Caryn Havlik, Assistant Producer, New Sounds
Caryn is a drummer and recovering pianist. When not breathing music, she is also a softball player, biker, and kid and adult-inspirer.
While everyone was compiling their year-end-lists on deadline, or submitting their 2014 previews, we’ve had the luxury of no one demanding such things from us. Now, really, the only joy in these sorts of exercises might be taunting John Schaefer with the freer time which comes from not hosting two daily shows (& countless other events), and then finally feeling guilty enough to share the things that the staff stumbled upon while not compiling Listener Poll data. Just to defy low expectations, and to continue to avoid actually BEING on air, here's another in the series of "Rogue" New Sounds Staff posts and it's a long one - in two parts.
Fanfare Ciocarlia & Adrien Raso - Swing Sagarese from
“The Devil’s Tale” (out January 17th 2014 on Asphalt Tango)
Like a cracked out Herb Alpert's Tijuana Brass cavorting with Django Reinhardt, this combination is sure to induce chair-dancing with its “gypsy swing.” Oddly, as already remarked on The Guardian in their review of the record, Fanfare Ciocărlia seems to be held in check, or “splendidly restrained.” These are some of the most talented horn players you will EVER hear, and the record is surely the soundtrack to swinging mayhem all the same.
SEE FANFARE CIOCARLIA at Drom on Tues. 1/14, if that's not sold-out already.
Tiécoro Sissoko - "Keme Borama" (out Feb. 4th on KSK)
“Whatever you do in this life, there is an importance to it.”
A griot and storyteller, Tiécoro passed away in May 2012, before this record was released. He performed weekly with Toumani Diabaté in Bamako at the Diplomat, and toured France & West Africa. This is the only document of his solo artistry.
Sheela Bringi - "The Three-Eyed One"
from the album "Incantation" (out Feb. 25, 2014 on White Swan)
Harmonium, sax, trumpet, and digeridoo? OK. Color the staff intrigued. No soundtrack for yoga here, this is foreground music. The harpist / bansuri flautist / vocalist draws upon Dead Can Dance, M.I.A., and Meredith Monk. There are also call and response vocals on this tune, which help to frame Bringi’s trained Indian classical music and jazz vocal talents. We predict a winner. Two more preview tunes, “Buffalo-Demon Slayer” and “Raja Ram,” here: Rock Paper Scissors
Mason Bates - Terrycloth Troposphere
from "Stereo Is King" (due out March 25, 2014 on Innova Records)
We like to keep up with composer and DJ Mason Bates (also Chicago Symphony Orchestra Composer-In-Residence), who has an admirable way of living between concert hall and nightclub. We’re looking forward to his whole record of electronica-informed works featuring the GVSU New Music Ensemble, due out in March. We’re really digging this small sample with its subtle electronics, layers of harp and melodic strings that veer in and out of the mix, all punctuated by the piano as percussion.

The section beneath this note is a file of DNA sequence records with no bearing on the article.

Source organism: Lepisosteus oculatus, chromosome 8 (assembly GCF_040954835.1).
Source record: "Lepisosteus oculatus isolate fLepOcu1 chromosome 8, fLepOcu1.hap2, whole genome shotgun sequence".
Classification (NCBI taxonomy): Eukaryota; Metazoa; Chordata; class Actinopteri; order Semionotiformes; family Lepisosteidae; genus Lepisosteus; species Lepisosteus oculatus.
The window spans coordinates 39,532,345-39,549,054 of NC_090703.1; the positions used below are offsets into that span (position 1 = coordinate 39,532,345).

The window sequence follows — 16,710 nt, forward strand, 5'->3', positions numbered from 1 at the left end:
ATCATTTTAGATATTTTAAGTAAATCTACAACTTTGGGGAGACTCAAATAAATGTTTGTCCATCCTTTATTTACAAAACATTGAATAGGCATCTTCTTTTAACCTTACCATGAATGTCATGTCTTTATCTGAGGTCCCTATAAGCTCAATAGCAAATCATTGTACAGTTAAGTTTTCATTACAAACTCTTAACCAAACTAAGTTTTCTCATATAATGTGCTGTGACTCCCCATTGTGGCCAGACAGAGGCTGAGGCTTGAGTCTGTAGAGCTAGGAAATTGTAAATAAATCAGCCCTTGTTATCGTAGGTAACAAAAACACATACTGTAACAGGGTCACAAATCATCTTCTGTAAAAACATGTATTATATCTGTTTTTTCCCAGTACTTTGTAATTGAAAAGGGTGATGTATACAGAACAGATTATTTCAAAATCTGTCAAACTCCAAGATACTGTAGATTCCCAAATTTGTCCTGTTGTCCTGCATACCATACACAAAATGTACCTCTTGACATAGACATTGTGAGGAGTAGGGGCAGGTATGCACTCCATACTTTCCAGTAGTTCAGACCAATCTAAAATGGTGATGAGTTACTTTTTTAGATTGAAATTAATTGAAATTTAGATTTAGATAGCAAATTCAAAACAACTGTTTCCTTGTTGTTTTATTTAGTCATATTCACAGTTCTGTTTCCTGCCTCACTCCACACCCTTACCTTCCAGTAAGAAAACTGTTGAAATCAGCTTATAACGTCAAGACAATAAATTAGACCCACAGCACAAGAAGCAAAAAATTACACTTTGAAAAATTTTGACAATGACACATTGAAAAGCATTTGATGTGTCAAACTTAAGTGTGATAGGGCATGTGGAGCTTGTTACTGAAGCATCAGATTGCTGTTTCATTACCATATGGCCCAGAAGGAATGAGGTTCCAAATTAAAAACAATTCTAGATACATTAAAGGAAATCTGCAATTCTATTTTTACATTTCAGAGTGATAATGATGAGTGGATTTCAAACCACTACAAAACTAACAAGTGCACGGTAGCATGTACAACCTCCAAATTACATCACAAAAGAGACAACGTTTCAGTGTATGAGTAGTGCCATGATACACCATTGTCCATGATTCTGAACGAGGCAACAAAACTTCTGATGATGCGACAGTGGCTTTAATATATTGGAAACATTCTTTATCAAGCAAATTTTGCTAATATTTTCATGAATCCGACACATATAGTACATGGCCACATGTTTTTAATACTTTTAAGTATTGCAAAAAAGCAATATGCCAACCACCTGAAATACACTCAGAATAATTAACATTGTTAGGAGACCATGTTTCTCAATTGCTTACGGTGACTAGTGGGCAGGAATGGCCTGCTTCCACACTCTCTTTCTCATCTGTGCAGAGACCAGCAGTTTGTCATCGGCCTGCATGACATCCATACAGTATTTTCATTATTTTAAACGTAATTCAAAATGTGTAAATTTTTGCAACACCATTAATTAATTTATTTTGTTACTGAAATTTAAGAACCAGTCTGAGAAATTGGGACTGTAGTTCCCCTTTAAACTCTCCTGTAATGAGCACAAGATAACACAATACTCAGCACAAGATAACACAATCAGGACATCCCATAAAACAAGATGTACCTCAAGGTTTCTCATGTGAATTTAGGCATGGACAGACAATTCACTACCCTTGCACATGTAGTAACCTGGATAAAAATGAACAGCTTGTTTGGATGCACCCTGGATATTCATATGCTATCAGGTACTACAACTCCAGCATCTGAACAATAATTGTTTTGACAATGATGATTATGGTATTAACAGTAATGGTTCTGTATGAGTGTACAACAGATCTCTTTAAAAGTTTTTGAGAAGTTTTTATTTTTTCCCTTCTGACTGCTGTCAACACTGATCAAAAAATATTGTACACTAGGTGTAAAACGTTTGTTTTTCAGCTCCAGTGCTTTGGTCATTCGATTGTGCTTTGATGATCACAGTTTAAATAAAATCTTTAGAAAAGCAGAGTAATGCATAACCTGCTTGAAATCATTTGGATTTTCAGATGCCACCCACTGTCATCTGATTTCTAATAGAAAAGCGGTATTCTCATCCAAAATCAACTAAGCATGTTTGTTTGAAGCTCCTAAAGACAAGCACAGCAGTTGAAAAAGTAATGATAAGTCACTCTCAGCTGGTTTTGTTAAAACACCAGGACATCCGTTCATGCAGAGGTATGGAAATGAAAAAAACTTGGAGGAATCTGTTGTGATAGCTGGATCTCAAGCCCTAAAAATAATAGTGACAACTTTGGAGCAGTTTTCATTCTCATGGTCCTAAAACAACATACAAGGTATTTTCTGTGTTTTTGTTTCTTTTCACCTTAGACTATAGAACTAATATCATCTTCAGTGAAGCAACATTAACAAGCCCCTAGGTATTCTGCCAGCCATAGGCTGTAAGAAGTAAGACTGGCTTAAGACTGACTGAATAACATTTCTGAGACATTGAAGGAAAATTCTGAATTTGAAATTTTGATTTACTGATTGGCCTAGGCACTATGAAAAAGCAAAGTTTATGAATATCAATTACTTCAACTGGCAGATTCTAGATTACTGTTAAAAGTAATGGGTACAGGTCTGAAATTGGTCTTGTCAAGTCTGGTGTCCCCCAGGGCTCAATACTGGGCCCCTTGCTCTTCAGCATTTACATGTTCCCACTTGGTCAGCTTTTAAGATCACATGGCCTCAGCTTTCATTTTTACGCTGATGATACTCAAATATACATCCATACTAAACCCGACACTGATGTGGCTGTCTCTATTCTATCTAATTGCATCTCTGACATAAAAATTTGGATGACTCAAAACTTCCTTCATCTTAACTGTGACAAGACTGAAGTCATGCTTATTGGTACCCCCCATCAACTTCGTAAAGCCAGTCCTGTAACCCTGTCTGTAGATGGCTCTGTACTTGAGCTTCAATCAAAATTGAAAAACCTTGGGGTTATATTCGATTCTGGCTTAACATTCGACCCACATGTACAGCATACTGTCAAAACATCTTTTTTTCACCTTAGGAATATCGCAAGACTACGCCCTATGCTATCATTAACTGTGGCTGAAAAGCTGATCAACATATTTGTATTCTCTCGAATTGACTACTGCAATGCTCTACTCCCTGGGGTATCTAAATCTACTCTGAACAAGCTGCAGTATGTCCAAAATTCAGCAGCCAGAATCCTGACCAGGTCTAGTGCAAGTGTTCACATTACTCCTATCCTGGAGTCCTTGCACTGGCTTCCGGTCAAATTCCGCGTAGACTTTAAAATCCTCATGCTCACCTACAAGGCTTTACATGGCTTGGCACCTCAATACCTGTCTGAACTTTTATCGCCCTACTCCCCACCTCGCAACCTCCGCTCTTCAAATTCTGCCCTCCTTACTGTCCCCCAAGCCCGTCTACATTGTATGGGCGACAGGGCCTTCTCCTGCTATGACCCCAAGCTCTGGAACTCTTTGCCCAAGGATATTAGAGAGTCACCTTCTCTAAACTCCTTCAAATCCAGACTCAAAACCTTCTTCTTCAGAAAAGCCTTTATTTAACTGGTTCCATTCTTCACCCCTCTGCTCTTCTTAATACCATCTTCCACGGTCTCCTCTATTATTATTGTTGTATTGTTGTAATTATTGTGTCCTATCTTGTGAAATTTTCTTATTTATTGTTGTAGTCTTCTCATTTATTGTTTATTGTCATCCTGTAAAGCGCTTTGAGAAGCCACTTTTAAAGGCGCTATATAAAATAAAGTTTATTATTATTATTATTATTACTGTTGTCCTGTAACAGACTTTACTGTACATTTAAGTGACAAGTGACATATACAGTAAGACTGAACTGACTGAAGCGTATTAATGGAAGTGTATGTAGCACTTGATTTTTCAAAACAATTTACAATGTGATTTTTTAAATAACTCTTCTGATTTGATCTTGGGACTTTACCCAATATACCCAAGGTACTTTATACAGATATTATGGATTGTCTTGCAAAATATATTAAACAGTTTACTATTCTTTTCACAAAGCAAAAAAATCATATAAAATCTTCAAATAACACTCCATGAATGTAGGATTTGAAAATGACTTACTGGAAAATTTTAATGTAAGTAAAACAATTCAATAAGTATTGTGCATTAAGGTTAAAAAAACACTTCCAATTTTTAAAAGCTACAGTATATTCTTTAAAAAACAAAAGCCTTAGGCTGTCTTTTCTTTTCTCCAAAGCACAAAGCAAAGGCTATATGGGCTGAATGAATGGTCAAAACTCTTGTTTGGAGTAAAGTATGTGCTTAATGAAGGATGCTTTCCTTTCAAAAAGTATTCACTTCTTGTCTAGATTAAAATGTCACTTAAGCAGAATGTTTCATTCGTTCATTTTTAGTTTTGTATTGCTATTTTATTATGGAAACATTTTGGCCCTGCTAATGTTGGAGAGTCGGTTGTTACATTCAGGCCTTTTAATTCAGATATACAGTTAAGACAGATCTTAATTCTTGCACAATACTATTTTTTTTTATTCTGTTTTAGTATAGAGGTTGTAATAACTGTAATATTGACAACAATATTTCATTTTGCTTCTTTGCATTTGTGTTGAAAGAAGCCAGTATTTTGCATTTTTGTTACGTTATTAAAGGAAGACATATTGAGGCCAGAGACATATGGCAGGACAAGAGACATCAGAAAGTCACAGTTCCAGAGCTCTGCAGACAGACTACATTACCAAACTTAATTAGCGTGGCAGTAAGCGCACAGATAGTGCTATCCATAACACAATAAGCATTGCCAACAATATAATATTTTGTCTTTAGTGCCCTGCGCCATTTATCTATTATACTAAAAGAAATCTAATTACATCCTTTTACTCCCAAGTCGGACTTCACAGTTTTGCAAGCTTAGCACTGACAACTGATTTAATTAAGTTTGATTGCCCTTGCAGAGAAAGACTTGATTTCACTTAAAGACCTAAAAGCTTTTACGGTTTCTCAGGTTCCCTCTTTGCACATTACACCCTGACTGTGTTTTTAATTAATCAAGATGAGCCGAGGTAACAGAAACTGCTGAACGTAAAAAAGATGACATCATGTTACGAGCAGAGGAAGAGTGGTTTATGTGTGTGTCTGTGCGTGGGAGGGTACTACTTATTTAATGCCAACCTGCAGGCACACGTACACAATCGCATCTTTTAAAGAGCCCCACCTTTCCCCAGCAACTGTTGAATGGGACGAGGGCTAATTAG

Sharon Jones & the Dap Kings – Give the People What They Want
Full album due out on Tuesday Jan. 14, 2014.
After singing along with the first single, “Retreat!” for months now, the staff is so encouraged by the news of Sharon kicking cancer’s ass and looking forward to her comeback tour. (Obviously this is not anything that will air on New Sounds, but the staff can’t be relegated to weird music all the time.) The whole record is sure to be an energy-filled, captivating, and timeless powerhouse. Just like her. Here’s the latest single, “Stranger to my Happiness”:
Things we missed in 2013 that the Staff is stoked to share with John Schaefer:
Alasdair Roberts & Robin Robertson, "Hirta Songs" (Stone Tape)
Scottish folk singer Alasdair Roberts in collaboration with acclaimed poet Robin Robertson, who provides lyrics he wrote about the isolated and dramatic British isle of St Kilda. Featuring Robin Williamson (Incredible String Band) on hardanger fiddle and many other talents, these acoustic arrangements are immediate, intense, and breathtakingly lovely.
Hackney Colliery Band – Common Decency (wahwah45s)
Inspiring, funky and heavy metals, -er- brass band music. East London collective Hackney Colliery Band mixes rock, afro-beat, Balkan beats, with jazz, funk, & groove for a foot-stomping great time. (Note: This made the Staff finally understand the musical references to colliery bands that Johann Johannson’s “The Miner’s Hymns” had been lamenting.)
Stara Rzeka - Cień chmury nad ukrytym polem (Instant Classic)
This definitely toes the New Sounds line. But it is so worth a mention, in that it is such a perplexing Polish one-man band with acoustic melodies, blast beats and atmospherics! Been digging this for several days in a row. Thanks, The Quietus.
Lake of Blood - Omnipotens Tyrannus (Cult of Melancholia)
Maybe this one won't be shared with John Schaefer. The staff’s cup of tea is proggy black metals with buried vocals. Southern California quintet Lake of Blood surely delivers. Beautiful and complexly layered, much like the Polish guy, Star Azeka, but the main difference is that this would NEVER get played on New Sounds. The sonic assault of riffs, blast beats and low-throaty rasping such as the opening track, “Blood & Mercy” are skillfully punctuated with drama-filled, yet not overwrought drop-outs. The well-chosen space leads to greater fist-pumping when the barrage of winding agony returns.
Note: Lake of Blood also did a split with Kentucky’s Panopticon, the band who created the NSAPA’s (stands for New Sounds All-Purpose Assistant) most-played track from 2012, “Bodies Under the Falls.”